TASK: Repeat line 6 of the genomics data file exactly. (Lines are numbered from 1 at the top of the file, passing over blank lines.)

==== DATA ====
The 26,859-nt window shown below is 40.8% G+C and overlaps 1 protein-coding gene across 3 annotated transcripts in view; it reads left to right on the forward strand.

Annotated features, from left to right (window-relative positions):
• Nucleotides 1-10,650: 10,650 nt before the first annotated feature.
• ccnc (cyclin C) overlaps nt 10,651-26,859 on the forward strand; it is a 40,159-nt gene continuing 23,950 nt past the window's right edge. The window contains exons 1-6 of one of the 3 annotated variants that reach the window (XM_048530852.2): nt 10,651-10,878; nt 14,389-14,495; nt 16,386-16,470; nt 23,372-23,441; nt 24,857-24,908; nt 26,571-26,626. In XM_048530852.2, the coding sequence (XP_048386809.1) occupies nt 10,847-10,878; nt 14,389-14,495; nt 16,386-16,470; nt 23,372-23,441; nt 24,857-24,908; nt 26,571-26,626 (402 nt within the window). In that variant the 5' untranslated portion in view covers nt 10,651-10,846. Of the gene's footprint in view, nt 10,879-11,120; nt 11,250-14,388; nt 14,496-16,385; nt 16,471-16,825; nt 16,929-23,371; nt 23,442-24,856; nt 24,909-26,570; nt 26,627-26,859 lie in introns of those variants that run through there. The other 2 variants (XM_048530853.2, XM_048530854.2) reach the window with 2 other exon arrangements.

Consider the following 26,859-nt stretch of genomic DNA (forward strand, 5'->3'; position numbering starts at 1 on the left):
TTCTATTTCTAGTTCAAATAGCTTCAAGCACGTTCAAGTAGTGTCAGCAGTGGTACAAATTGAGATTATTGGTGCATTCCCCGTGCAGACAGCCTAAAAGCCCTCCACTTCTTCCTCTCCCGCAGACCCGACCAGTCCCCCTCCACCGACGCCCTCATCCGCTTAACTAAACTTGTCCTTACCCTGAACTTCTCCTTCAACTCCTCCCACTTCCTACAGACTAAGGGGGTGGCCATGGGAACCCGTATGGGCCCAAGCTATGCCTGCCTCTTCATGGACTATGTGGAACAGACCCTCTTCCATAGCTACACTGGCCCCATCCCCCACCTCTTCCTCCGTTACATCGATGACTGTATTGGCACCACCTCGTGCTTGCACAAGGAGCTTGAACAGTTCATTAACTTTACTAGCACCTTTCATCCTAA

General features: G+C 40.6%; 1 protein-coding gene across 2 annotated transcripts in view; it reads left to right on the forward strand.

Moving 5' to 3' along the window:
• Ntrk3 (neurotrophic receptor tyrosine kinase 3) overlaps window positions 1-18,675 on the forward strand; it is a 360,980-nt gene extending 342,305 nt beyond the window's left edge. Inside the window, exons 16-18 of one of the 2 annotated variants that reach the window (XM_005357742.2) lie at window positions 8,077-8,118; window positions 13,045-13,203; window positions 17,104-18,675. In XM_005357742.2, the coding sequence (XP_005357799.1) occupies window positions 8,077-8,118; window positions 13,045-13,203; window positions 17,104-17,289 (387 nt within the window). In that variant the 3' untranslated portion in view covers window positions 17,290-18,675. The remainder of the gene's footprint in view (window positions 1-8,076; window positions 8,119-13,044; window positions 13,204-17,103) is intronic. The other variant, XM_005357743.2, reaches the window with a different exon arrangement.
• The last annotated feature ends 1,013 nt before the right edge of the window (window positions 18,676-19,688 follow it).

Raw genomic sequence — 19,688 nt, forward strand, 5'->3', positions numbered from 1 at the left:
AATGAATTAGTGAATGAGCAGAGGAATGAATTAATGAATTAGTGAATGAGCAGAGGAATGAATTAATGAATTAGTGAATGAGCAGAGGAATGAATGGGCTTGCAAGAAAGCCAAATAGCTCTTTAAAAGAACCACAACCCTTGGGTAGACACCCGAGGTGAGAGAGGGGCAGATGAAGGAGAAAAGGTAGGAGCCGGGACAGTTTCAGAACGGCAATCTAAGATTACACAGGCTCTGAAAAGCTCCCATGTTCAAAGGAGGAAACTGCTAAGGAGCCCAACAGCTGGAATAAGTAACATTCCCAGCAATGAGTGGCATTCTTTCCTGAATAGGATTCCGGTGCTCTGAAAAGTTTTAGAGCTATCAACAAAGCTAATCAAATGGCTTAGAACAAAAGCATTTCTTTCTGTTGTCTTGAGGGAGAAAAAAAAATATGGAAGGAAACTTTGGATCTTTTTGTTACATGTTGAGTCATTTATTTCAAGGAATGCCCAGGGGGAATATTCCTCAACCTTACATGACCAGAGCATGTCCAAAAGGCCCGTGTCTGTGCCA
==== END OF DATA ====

TTCTATTTCTAGTTCAAATAGCTTCAAGCACGTTCAAGTAGTGTCAGCAGTGGTACAAATTGAGATTATTGGTGCATTCCCCGTGCAGACAGCCTAAAAGCCCTCCACTTCTTCCTCTCCCGCAGACCCGACCAGTCCCCCTCCACCGACGCCCTCATCCGCTTAACTAAACTTGTCCTTACCCTGAACTTCTCCTTCAACTCCTCCCACTTCCTACAGACTAAGGGGGTGGCCATGGGAACCCGTATGGGCCCAAGCTATGCCTGCCTCTTCATGGACTATGTGGAACAGACCCTCTTCCATAGCTACACTGGCCCCATCCCCCACCTCTTCCTCCGTTACATCGATGACTGTATTGGCACCACCTCGTGCTTGCACAAGGAGCTTGAACAGTTCATTAACTTTACTAGCACCTTTCATCCTAA